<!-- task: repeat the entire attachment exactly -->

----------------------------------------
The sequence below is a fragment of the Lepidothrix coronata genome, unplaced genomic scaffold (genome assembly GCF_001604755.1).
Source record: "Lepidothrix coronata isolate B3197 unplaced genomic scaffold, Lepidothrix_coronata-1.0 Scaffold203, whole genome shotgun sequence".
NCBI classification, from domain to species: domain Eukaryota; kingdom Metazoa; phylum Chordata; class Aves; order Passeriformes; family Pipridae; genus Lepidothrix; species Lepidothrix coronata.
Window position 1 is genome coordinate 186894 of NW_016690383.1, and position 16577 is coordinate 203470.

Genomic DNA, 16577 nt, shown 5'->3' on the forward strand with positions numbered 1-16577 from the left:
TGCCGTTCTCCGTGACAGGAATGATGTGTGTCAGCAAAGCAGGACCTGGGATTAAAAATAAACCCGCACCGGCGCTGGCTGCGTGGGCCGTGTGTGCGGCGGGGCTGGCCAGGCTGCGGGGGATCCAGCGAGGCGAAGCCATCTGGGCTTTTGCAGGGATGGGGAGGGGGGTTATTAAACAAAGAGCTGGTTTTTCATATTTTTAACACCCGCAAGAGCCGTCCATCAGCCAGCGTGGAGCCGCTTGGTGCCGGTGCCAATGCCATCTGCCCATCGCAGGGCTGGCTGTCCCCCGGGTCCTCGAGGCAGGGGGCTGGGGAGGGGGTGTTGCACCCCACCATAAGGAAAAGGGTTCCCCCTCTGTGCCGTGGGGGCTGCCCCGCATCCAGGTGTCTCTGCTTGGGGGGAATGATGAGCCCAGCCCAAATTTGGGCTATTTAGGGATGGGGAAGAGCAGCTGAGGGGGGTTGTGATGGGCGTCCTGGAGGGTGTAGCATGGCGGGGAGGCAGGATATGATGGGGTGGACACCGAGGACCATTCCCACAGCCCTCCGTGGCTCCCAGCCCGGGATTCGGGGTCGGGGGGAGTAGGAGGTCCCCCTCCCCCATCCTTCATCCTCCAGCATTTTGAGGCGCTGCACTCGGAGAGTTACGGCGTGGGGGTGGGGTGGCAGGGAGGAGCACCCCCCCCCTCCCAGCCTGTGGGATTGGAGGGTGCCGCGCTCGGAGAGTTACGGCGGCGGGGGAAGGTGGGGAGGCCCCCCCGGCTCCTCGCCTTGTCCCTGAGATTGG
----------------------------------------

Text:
The sequence below is a fragment of the Lepidothrix coronata genome, unplaced genomic scaffold (genome assembly GCF_001604755.1).
Source record: "Lepidothrix coronata isolate B3197 unplaced genomic scaffold, Lepidothrix_coronata-1.0 Scaffold203, whole genome shotgun sequence".
NCBI classification, from domain to species: domain Eukaryota; kingdom Metazoa; phylum Chordata; class Aves; order Passeriformes; family Pipridae; genus Lepidothrix; species Lepidothrix coronata.
Window position 1 is genome coordinate 186894 of NW_016690383.1, and position 16577 is coordinate 203470.

Genomic DNA, 16577 nt, shown 5'->3' on the forward strand with positions numbered 1-16577 from the left:
TGCCGTTCTCCGTGACAGGAATGATGTGTGTCAGCAAAGCAGGACCTGGGATTAAAAATAAACCCGCACCGGCGCTGGCTGCGTGGGCCGTGTGTGCGGCGGGGCTGGCCAGGCTGCGGGGGATCCAGCGAGGCGAAGCCATCTGGGCTTTTGCAGGGATGGGGAGGGGGGTTATTAAACAAAGAGCTGGTTTTTCATATTTTTAACACCCGCAAGAGCCGTCCATCAGCCAGCGTGGAGCCGCTTGGTGCCGGTGCCAATGCCATCTGCCCATCGCAGGGCTGGCTGTCCCCCGGGTCCTCGAGGCAGGGGGCTGGGGAGGGGGTGTTGCACCCCACCATAAGGAAAAGGGTTCCCCCTCTGTGCCGTGGGGGCTGCCCCGCATCCAGGTGTCTCTGCTTGGGGGGAATGATGAGCCCAGCCCAAATTTGGGCTATTTAGGGATGGGGAAGAGCAGCTGAGGGGGGTTGTGATGGGCGTCCTGGAGGGTGTAGCATGGCGGGGAGGCAGGATATGATGGGGTGGACACCGAGGACCATTCCCACAGCCCTCCGTGGCTCCCAGCCCGGGATTCGGGGTCGGGGGGAGTAGGAGGTCCCCCTCCCCCATCCTTCATCCTCCAGCATTTTGAGGCGCTGCACTCGGAGAGTTACGGCGTGGGGGTGGGGTGGCAGGGAGGAGCACCCCCCCCCTCCCAGCCTGTGGGATTGGAGGGTGCCGCGCTCGGAGAGTTACGGCGGCGGGGGAAGGTGGGGAGGCCCCCCCGGCTCCTCGCCTTGTCCCTGAGATTGG